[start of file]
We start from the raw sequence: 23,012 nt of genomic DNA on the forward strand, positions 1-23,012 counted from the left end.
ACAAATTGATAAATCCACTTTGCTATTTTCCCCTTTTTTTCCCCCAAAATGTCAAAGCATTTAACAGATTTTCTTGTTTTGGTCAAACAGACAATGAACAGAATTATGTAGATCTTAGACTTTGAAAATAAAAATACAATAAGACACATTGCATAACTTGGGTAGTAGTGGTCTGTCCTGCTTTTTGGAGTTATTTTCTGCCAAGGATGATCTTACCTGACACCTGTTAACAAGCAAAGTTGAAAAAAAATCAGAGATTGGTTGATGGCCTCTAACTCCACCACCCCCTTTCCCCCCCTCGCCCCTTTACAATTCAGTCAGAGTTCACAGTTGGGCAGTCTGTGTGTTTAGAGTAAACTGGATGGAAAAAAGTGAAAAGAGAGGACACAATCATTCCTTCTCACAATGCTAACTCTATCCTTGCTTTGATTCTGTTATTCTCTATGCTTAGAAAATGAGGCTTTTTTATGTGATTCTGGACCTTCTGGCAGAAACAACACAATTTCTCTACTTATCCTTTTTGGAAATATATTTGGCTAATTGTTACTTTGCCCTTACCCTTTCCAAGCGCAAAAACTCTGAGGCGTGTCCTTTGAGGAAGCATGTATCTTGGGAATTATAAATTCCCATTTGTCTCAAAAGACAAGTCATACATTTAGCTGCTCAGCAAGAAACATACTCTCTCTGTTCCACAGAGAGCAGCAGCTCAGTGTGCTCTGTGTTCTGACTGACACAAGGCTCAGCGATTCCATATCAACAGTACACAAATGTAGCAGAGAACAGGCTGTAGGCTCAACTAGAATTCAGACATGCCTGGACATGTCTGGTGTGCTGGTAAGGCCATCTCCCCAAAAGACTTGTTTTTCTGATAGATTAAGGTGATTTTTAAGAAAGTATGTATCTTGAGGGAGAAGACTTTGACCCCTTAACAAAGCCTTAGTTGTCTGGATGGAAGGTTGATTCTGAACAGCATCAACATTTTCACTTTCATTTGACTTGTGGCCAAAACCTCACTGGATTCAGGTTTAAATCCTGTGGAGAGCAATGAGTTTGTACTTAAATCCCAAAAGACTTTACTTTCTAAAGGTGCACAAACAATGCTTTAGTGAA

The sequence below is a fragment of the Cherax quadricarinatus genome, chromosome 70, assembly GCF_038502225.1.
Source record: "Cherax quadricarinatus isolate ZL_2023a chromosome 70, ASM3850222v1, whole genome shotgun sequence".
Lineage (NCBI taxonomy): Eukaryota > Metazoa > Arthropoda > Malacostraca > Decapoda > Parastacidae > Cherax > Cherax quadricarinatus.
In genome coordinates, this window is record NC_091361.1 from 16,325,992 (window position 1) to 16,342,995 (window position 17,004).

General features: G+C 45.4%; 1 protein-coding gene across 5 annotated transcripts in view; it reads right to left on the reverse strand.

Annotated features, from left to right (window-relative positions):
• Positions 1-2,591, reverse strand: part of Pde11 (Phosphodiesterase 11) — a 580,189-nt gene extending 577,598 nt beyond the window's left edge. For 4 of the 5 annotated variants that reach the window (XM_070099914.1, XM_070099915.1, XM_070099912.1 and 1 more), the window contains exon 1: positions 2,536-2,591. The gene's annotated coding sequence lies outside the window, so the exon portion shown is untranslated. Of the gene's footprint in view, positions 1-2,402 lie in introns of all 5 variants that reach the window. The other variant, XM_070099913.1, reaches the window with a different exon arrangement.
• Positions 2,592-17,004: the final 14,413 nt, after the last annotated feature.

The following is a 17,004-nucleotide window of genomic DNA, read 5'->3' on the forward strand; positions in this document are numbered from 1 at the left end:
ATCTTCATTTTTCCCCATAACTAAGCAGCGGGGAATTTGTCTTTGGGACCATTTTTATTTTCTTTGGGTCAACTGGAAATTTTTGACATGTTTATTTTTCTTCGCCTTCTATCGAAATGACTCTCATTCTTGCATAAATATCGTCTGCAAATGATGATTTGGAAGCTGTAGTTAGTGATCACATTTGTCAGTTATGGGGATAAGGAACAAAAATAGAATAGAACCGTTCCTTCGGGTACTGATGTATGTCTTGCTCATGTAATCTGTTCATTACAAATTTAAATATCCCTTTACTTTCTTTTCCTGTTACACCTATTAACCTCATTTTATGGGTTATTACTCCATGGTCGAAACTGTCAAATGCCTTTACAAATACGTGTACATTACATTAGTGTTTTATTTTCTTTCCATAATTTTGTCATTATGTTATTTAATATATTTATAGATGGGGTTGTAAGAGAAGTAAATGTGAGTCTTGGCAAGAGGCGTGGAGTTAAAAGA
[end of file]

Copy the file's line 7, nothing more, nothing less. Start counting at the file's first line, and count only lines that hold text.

General features: G+C 45.4%; 1 protein-coding gene across 5 annotated transcripts in view; it reads right to left on the reverse strand.